Are we ready for an African-American Bachelorette? Misee Harris thinks so
No black contestant has ever made it to the final four on The Bachelor or The Bachelorette, something Misee Harris hopes to change by stepping into the spotlight.
It started as an online campaign that quickly went viral. Now Misee Harris, a pediatric dentist originally from Tennessee, is using her social media fame to spread awareness about diversity in reality television by making a bid to be the first African-American woman to appear as The Bachelorette on ABC's longtime running reality show.
"I really, really think it would be great for other women of different races and ethnic backgrounds to date and to be able to relate to someone who looks like them," Harris told us.
She's made it very clear she doesn't think ABC is racist. In fact, she thinks producers are merely concerned with ratings, which Harris promises she can get, thanks to her tens of thousands of social media followers.
"And I don't think America's scared of it. I think it's real," Harris explained.
Harris is no stranger to The Bachelor/ette world. In fact, she was selected to appear as a contestant during Season 17 of The Bachelor, which featured Sean Lowe as the man handing out the roses. In the end, Harris decided not to appear.
"If you're present for the first episode and then you're kicked off, you're really only there for like two or three days," Harris said. "So I was like, 'You know what, if this is going to be my debut in the entertainment world I sure don't want to be that girl that was kicked off, like, in two days and really not given the chance.' Realistically, in all the years, there's never been an African-American to make it into the final four, which means there's never going to be a black Bachelor or Bachelorette. And that's just the way the show has recycled the contestants for so many years. It's like, you're really going to be gone in 60 seconds. That's just how it is."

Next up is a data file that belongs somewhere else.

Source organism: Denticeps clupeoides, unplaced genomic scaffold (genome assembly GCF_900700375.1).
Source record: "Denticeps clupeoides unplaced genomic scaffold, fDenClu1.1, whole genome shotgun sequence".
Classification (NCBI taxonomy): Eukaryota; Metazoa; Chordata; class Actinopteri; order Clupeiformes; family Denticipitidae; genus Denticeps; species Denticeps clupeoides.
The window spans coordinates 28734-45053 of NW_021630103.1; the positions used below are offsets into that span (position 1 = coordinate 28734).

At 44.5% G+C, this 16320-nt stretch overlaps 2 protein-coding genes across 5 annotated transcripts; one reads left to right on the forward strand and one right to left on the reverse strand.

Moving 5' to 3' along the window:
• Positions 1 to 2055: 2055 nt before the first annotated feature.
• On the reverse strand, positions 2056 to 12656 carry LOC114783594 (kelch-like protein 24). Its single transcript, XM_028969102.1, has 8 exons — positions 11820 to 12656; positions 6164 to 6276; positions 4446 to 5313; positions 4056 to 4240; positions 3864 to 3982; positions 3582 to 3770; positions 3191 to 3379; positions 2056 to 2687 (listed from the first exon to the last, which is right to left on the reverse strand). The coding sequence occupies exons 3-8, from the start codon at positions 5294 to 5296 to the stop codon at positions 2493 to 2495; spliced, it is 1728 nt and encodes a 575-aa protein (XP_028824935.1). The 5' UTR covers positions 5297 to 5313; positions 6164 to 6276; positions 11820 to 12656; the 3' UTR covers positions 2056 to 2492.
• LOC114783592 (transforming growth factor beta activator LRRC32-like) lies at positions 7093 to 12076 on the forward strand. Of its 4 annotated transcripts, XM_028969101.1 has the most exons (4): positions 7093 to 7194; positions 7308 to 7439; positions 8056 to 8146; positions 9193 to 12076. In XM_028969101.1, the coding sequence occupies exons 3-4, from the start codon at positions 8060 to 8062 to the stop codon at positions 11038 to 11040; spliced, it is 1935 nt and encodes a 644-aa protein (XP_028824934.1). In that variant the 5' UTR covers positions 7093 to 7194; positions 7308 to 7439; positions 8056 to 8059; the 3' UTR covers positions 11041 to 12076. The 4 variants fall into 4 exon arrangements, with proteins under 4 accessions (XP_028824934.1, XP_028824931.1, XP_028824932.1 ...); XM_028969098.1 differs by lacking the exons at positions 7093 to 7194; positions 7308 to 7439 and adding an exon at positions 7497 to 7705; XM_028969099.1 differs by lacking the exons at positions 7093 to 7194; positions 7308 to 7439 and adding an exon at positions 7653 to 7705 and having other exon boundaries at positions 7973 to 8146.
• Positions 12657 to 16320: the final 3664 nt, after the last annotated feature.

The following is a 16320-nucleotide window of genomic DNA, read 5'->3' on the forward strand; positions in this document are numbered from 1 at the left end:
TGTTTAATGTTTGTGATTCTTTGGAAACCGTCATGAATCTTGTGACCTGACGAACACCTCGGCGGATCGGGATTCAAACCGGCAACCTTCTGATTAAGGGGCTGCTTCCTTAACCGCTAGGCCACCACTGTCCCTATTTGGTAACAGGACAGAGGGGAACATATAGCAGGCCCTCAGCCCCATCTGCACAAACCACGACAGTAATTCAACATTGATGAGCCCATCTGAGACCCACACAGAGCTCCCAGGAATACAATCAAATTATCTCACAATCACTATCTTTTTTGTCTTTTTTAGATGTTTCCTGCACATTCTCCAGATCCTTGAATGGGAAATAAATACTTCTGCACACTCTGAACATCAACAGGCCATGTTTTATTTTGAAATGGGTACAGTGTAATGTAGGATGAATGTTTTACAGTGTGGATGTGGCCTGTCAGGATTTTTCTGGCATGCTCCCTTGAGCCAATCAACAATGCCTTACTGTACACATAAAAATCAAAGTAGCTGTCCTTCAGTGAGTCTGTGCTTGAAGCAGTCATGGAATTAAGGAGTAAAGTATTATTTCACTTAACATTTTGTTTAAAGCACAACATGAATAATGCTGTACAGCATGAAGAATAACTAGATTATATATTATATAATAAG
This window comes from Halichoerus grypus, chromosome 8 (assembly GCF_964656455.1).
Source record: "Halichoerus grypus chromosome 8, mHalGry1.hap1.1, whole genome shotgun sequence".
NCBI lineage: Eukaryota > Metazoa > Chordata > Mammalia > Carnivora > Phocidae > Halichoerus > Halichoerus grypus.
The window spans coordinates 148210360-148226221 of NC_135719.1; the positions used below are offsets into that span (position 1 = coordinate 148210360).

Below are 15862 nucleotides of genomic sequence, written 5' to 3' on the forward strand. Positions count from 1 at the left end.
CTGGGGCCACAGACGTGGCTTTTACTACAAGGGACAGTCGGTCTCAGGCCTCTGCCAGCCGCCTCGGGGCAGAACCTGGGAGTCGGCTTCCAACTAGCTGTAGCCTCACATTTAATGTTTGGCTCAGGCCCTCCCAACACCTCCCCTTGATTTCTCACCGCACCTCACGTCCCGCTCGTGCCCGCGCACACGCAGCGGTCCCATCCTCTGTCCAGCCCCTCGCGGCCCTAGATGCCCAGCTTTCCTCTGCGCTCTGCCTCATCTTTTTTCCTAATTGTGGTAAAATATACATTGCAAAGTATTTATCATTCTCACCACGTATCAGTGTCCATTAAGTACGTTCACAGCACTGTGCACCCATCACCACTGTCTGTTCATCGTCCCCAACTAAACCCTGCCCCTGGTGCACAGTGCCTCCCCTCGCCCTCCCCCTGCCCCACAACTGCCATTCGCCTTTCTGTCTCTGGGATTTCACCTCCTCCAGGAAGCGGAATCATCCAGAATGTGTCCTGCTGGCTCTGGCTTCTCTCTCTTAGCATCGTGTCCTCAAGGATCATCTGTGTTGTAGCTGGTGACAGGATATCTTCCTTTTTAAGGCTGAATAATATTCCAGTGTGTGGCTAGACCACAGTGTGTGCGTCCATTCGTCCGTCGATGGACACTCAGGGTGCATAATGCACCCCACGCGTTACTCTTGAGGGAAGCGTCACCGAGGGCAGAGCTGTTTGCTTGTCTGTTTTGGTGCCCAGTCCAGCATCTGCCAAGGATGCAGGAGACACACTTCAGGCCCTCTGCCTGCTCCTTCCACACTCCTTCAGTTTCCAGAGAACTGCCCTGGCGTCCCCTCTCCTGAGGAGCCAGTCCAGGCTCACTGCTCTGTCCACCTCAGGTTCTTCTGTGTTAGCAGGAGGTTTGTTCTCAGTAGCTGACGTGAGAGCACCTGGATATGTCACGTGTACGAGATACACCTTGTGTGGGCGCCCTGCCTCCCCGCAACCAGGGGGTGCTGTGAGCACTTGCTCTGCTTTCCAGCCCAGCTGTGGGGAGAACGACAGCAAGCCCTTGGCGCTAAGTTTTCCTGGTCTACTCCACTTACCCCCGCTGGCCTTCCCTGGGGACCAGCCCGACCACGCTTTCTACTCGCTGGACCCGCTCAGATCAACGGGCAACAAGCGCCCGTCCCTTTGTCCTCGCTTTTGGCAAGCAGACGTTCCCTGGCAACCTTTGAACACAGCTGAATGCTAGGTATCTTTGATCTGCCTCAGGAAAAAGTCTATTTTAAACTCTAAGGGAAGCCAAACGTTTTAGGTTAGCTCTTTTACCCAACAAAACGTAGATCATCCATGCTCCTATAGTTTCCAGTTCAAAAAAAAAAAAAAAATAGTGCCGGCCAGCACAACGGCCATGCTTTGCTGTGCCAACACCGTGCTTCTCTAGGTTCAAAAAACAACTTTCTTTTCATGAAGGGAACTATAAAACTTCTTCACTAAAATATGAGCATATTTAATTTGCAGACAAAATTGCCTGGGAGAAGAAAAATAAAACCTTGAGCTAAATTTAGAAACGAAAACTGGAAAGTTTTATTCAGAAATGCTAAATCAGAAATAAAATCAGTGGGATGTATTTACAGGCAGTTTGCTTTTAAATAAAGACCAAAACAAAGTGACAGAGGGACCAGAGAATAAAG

Her enthusiasm for the show was further deflated by last season's bachelor Juan Pablo Galavis. "Juan Pablo's season turned me off so bad," Harris admitted.
She continued, "That's sad because they, kind of, wanted to promote him as the first minority in the lead role, giving out roses, and then it was a disaster season."
As for what Harris is looking for in a man, "I'm looking for someone fun now. I'm looking for, obviously, someone that I'm physically attracted to, but also mentally attracted to. I really do like tall men, I'll tell you that!" Harris gushed.
"I would love to have 25 amazing, multicultural, multitalented, different type of men come out of those limos," Harris continued. "It would be great. And even if ABC didn't do it, I'd go on another network."
Whether ABC ends up choosing her or someone else, Harris is all about awareness.
She is unimpressed with the way most reality television shows portray African-American women. "I actually don't pull out other people's weave and beat people and jump across the table," Harris said.
"Come on! There's a lot of interracial dating now, let's show reality TV. If we're going to show reality, let's show it on reality TV."
As for any plans in the works right now, Harris said she did have some brief Twitter conversations with producers once the campaign went viral, but otherwise the show is staying pretty silent. Harris says she doesn't blame producers for treading lightly, given the show's history of dealing with issues of racism. If you'll recall, The Bachelor was charged with racial discrimination in 2012. The lawsuit was later dismissed, but it still caused quite a stir in the press.
"I do think that it [finding love on the show] works. I think that it's real and you can really find love on television. But I think it's definitely time for them to give a really good African-American, a really good Asian, a really good Latino woman that chance to fill that role and hand out those roses."
"I would love it if they [the producers] called," Harris said. "I would definitely openly accept their invitation. And, you know, who knows!"